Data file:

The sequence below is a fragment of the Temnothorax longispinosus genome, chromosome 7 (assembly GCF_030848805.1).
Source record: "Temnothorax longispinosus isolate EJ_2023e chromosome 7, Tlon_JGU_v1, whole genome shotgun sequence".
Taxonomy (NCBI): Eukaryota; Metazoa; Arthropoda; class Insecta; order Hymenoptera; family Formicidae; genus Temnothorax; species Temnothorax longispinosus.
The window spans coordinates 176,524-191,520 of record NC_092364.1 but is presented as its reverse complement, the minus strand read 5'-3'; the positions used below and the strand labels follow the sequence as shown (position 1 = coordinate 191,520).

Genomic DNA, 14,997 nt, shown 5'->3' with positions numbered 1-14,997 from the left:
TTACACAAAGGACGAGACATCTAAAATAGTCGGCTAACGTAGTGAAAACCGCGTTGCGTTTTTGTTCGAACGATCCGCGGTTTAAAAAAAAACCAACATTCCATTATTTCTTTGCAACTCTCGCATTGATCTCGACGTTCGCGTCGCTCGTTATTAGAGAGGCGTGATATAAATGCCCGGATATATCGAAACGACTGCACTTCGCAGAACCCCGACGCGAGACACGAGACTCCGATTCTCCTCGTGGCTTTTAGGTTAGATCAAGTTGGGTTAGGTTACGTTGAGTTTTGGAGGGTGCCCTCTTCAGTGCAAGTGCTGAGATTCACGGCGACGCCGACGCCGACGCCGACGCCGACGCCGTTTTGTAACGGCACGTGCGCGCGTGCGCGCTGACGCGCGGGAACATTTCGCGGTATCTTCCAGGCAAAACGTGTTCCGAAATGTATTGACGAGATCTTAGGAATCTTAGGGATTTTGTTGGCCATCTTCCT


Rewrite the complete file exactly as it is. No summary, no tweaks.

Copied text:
The sequence below is a fragment of the Temnothorax longispinosus genome, chromosome 7 (assembly GCF_030848805.1).
Source record: "Temnothorax longispinosus isolate EJ_2023e chromosome 7, Tlon_JGU_v1, whole genome shotgun sequence".
Taxonomy (NCBI): Eukaryota; Metazoa; Arthropoda; class Insecta; order Hymenoptera; family Formicidae; genus Temnothorax; species Temnothorax longispinosus.
The window spans coordinates 176,524-191,520 of record NC_092364.1 but is presented as its reverse complement, the minus strand read 5'-3'; the positions used below and the strand labels follow the sequence as shown (position 1 = coordinate 191,520).

Genomic DNA, 14,997 nt, shown 5'->3' with positions numbered 1-14,997 from the left:
TTACACAAAGGACGAGACATCTAAAATAGTCGGCTAACGTAGTGAAAACCGCGTTGCGTTTTTGTTCGAACGATCCGCGGTTTAAAAAAAAACCAACATTCCATTATTTCTTTGCAACTCTCGCATTGATCTCGACGTTCGCGTCGCTCGTTATTAGAGAGGCGTGATATAAATGCCCGGATATATCGAAACGACTGCACTTCGCAGAACCCCGACGCGAGACACGAGACTCCGATTCTCCTCGTGGCTTTTAGGTTAGATCAAGTTGGGTTAGGTTACGTTGAGTTTTGGAGGGTGCCCTCTTCAGTGCAAGTGCTGAGATTCACGGCGACGCCGACGCCGACGCCGACGCCGACGCCGTTTTGTAACGGCACGTGCGCGCGTGCGCGCTGACGCGCGGGAACATTTCGCGGTATCTTCCAGGCAAAACGTGTTCCGAAATGTATTGACGAGATCTTAGGAATCTTAGGGATTTTGTTGGCCATCTTCCT